Do we need a meeting? Respecting others’ time


The time people give for meetings is a generous donation. Image by clker.com (http://www.clker.com/clipart-13595.html) [Copyrighted free use], via Wikimedia Commons

The time people give for meetings is a generous donation. Image by clker.com (http://www.clker.com/clipart-13595.html) [Copyrighted free use], via Wikimedia Commons

Some six months ago, I began living the life of a layperson while remaining clergy. After more than 20 years as an associate pastor, I now work a desk job in an office. While there are similarities to my previous life, it has been a season of adjustment.

One of the lessons I have learned is about time and the limited amount of it I have available each week.

In my pastoral positions, I had a good deal of control over my schedule. There were many appointments to keep and meetings to attend, but I was the one setting most of them. For example, I could schedule the mission trip parents meeting on Wednesday night because on Tuesdays my family watched Dancing with the Stars together. Protecting family time was important and it should be.

What I failed to realize fully, was that every meeting I did schedule was cutting into someone else’s family time, which was just as important to them and should be. I confess I didn’t always treat their attendance as the valuable donation to the life of the church that it was.

When people come to a meeting, they are donating something very valuable to the church. Respect their gift with these tips.

  • Do you really need a meeting? The parents mission trip meeting is a good example. For many of the parents, it was the same meeting as the one the year before. They knew the routine. There were wrinkles every year, but nothing for which they needed to give an hour of their family time. I didn’t need a meeting simply to disseminate information. Save meetings for collaborative work.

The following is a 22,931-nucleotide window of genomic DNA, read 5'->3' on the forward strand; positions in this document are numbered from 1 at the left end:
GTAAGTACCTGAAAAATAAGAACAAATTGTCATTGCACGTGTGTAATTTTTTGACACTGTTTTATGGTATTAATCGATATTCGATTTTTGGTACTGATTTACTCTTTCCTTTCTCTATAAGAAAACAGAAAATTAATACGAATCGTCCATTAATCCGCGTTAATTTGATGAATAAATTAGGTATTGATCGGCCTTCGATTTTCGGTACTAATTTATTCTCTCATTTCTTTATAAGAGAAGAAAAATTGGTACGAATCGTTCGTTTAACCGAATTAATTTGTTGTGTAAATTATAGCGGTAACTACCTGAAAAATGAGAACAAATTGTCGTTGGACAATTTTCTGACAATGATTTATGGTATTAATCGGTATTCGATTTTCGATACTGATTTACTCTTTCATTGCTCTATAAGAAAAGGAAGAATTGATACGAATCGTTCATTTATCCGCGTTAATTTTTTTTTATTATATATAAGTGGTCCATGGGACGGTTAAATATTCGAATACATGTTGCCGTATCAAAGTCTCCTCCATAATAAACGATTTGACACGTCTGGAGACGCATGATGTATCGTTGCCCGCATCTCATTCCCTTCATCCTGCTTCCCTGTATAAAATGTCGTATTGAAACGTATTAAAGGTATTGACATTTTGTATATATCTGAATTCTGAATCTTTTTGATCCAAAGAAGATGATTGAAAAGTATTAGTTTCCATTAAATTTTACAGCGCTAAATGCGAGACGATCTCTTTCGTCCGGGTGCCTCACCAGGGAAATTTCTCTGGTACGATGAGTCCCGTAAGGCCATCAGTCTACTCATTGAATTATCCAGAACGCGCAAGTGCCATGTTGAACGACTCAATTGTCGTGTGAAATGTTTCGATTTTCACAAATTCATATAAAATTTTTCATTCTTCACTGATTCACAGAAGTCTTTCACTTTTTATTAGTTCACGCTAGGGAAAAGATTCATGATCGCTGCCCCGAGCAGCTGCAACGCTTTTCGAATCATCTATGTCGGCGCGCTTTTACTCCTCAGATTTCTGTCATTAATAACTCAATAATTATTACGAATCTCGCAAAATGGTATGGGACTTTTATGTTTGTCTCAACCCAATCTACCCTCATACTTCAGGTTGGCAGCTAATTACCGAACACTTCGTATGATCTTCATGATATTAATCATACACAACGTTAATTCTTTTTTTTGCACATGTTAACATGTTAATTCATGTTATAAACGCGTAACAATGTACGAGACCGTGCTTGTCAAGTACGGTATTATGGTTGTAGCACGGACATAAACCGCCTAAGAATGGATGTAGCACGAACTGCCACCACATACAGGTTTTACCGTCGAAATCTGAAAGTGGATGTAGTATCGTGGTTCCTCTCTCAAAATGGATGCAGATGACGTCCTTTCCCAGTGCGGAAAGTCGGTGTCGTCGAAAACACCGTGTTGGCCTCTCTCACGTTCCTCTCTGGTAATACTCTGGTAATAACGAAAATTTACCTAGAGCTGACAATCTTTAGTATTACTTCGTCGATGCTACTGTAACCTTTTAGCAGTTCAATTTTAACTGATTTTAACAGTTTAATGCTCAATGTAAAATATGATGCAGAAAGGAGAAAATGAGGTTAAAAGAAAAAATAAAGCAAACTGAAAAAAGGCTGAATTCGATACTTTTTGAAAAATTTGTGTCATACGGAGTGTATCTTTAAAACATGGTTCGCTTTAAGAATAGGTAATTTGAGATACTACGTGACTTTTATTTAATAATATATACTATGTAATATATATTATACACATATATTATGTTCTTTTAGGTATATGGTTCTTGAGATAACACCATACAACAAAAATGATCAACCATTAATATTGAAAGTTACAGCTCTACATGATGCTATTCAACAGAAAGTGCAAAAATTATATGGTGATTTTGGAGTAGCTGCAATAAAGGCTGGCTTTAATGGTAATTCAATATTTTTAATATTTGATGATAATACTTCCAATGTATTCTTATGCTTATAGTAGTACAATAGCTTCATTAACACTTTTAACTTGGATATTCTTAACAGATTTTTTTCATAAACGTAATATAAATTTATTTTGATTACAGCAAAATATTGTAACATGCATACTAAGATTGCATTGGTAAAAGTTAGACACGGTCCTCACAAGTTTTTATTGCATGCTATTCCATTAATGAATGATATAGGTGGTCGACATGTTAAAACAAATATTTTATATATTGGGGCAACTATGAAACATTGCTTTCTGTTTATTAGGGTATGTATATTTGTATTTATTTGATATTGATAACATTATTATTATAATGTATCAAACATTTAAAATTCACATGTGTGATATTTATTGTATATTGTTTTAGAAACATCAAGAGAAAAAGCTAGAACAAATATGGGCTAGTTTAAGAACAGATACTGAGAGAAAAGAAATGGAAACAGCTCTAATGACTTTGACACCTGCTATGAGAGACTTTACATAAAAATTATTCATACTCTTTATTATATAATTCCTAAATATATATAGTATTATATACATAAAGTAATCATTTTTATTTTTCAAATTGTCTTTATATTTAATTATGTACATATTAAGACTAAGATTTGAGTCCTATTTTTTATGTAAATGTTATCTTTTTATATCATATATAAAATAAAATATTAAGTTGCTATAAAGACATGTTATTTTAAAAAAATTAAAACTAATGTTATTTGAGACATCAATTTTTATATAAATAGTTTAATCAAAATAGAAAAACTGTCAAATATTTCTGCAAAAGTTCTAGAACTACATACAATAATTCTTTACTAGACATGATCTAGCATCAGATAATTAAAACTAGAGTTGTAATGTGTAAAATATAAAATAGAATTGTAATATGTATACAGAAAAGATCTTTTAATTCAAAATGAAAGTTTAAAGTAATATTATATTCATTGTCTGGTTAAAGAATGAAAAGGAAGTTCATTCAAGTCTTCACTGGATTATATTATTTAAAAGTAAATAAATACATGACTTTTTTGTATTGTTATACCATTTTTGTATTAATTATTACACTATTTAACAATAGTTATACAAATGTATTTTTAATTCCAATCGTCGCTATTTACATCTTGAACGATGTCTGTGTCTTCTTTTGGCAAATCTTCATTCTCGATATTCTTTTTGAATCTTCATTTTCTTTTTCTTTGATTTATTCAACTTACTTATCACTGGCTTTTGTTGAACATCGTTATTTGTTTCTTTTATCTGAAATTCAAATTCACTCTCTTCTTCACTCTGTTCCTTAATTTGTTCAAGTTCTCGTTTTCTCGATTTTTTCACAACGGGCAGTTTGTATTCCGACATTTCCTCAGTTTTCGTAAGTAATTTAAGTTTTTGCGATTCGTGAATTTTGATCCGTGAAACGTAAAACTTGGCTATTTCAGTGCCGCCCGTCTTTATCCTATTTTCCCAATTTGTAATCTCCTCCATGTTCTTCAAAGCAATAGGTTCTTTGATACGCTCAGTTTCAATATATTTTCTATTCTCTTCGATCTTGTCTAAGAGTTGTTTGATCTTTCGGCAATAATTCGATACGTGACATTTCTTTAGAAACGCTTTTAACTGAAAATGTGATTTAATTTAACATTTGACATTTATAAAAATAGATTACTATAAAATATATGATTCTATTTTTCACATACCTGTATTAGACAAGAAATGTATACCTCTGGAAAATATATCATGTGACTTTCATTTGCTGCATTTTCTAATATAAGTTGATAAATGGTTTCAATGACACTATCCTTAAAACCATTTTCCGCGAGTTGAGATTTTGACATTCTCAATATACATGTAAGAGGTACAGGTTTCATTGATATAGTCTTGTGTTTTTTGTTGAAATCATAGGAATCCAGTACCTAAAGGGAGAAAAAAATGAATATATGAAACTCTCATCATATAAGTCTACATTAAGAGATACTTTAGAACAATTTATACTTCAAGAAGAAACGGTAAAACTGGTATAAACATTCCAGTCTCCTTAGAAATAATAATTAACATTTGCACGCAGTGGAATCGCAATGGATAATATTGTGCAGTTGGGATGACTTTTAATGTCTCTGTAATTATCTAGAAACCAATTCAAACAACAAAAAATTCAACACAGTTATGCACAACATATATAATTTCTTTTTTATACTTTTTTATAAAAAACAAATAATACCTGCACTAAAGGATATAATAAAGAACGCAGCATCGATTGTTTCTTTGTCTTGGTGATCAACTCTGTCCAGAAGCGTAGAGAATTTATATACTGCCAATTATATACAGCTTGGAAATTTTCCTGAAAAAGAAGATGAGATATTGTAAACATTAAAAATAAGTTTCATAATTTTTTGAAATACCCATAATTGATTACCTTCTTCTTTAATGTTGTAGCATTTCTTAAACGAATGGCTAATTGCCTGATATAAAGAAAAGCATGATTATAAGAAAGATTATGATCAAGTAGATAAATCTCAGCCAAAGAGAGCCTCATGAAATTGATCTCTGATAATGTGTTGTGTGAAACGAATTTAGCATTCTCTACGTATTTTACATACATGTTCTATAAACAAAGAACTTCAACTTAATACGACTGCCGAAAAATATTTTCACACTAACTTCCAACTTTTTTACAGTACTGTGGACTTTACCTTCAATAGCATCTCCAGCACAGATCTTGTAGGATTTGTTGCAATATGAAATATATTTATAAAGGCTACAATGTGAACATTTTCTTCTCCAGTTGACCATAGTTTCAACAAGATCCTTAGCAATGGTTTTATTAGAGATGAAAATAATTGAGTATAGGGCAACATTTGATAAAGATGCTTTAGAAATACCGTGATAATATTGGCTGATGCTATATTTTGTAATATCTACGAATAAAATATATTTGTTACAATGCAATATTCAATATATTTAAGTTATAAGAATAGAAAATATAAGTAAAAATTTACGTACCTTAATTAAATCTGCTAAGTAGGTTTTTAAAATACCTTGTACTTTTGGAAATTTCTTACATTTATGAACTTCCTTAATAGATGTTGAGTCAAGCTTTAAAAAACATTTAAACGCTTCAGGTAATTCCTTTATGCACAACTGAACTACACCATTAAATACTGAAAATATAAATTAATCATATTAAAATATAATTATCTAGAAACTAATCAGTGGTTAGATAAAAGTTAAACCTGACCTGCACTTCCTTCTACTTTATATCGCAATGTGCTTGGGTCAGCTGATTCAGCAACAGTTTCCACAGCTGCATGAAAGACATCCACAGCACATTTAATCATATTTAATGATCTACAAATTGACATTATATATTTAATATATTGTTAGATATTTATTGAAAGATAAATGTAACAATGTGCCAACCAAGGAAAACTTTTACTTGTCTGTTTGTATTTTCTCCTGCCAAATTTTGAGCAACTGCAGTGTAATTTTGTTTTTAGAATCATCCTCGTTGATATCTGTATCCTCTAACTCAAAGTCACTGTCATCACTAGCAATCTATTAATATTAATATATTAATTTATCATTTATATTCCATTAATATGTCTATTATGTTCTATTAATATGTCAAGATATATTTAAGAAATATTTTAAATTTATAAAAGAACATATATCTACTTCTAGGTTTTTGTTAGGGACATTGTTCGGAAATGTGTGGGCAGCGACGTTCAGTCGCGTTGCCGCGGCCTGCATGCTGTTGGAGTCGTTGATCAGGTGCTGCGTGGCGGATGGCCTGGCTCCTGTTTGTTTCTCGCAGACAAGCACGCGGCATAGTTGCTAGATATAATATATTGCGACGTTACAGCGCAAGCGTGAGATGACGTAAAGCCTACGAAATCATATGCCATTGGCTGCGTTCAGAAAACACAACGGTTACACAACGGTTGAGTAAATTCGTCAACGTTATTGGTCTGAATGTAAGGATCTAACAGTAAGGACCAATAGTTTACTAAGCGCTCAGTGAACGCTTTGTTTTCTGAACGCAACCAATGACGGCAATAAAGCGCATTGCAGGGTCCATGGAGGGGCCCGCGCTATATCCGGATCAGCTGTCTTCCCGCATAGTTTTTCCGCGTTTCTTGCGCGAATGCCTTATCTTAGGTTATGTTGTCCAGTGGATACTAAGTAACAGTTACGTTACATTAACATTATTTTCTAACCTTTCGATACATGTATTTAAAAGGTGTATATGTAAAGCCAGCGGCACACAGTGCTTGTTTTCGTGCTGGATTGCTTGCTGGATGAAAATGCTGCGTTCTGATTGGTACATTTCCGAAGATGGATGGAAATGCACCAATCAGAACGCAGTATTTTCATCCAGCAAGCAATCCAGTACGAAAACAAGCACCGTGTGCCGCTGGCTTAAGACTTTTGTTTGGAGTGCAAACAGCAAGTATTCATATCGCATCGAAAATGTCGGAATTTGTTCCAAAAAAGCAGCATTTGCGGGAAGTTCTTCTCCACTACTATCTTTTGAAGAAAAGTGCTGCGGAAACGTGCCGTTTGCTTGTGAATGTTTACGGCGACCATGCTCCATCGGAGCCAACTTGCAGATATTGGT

• Use the technology available. Emails, YouTube, and Google Hangouts are a handful of free ways you can get your message out without a meeting. People can access the information when they have a few minutes—even at work. Be more creative.
  • Be prepared. I cannot tell you how many times people had set aside their time to do something of value in the church, and I wasn’t ready for the meeting. Agendas were loose, rehearsals were not thought through, handouts weren’t ready… it’s embarrassing to think about. Show people you value their time by being well prepared.
  • Start and end on time. OK, this may just be me, but start on time even if you know the Shebobitz family is coming and isn’t here yet. It is unfair to those who have arrived on time to wait for straggles. Soon people will learn to arrive on time. Also, end the meeting early. If people still have questions, hang around with them, but let others go. Don’t hold everyone up while you address a personal issue.
  • Show your gratitude for people’s participation. Not every meeting should be a party, but close. Give attendees your undivided attention, energy, and enthusiasm. Bring snacks, drinks, and/or candy. And say thank you. People like hearing you appreciate what they’ve given.

Time is a valuable commodity because it is in very short supply for many. Be sure to respect what people give. It is a donation of great value. Following these steps will increase attendance and attention at the meetings you choose to lead, and will free up more time with your family for Dancing with the Stars.

Oh no! Was I Lumbergh? 

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